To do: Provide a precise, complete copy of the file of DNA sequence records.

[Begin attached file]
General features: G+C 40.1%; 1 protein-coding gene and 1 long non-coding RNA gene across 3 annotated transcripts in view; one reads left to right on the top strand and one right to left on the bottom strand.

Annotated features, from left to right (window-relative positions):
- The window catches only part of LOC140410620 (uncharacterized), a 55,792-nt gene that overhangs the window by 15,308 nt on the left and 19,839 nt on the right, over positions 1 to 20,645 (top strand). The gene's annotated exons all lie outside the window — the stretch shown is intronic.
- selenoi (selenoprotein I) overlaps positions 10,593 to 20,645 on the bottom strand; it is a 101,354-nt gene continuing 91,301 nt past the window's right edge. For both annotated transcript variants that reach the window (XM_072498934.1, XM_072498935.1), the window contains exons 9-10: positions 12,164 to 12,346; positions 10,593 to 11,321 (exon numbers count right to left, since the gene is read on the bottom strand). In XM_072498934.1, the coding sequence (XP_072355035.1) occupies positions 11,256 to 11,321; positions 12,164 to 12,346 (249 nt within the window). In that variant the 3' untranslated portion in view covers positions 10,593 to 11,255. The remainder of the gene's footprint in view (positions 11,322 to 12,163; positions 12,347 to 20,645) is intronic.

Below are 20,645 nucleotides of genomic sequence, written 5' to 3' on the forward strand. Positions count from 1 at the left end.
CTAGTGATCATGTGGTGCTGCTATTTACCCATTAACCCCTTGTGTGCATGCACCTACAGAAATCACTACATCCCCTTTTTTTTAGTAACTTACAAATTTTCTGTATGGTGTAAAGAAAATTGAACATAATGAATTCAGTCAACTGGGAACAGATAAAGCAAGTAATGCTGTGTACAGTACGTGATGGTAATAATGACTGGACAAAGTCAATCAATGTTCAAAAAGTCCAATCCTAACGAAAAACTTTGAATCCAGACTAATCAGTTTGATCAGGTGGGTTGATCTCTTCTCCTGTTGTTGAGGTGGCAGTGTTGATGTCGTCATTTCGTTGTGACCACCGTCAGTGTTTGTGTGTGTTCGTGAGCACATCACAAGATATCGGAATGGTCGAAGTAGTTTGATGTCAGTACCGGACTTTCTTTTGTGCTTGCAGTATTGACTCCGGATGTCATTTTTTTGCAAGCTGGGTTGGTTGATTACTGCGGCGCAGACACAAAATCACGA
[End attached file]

General features: G+C 40.1%; 1 protein-coding gene and 1 long non-coding RNA gene across 3 annotated transcripts in view; one reads left to right on the top strand and one right to left on the bottom strand.

Annotated features, from left to right (window-relative positions):
- The window catches only part of LOC140410620 (uncharacterized), a 55,792-nt gene that overhangs the window by 15,308 nt on the left and 19,839 nt on the right, over positions 1 to 20,645 (top strand). The gene's annotated exons all lie outside the window — the stretch shown is intronic.
- selenoi (selenoprotein I) overlaps positions 10,593 to 20,645 on the bottom strand; it is a 101,354-nt gene continuing 91,301 nt past the window's right edge. For both annotated transcript variants that reach the window (XM_072498934.1, XM_072498935.1), the window contains exons 9-10: positions 12,164 to 12,346; positions 10,593 to 11,321 (exon numbers count right to left, since the gene is read on the bottom strand). In XM_072498934.1, the coding sequence (XP_072355035.1) occupies positions 11,256 to 11,321; positions 12,164 to 12,346 (249 nt within the window). In that variant the 3' untranslated portion in view covers positions 10,593 to 11,255. The remainder of the gene's footprint in view (positions 11,322 to 12,163; positions 12,347 to 20,645) is intronic.

Below are 20,645 nucleotides of genomic sequence, written 5' to 3' on the forward strand. Positions count from 1 at the left end.
CTAGTGATCATGTGGTGCTGCTATTTACCCATTAACCCCTTGTGTGCATGCACCTACAGAAATCACTACATCCCCTTTTTTTTAGTAACTTACAAATTTTCTGTATGGTGTAAAGAAAATTGAACATAATGAATTCAGTCAACTGGGAACAGATAAAGCAAGTAATGCTGTGTACAGTACGTGATGGTAATAATGACTGGACAAAGTCAATCAATGTTCAAAAAGTCCAATCCTAACGAAAAACTTTGAATCCAGACTAATCAGTTTGATCAGGTGGGTTGATCTCTTCTCCTGTTGTTGAGGTGGCAGTGTTGATGTCGTCATTTCGTTGTGACCACCGTCAGTGTTTGTGTGTGTTCGTGAGCACATCACAAGATATCGGAATGGTCGAAGTAGTTTGATGTCAGTACCGGACTTTCTTTTGTGCTTGCAGTATTGACTCCGGATGTCATTTTTTTGCAAGCTGGGTTGGTTGATTACTGCGGCGCAGACACAAAATCACGA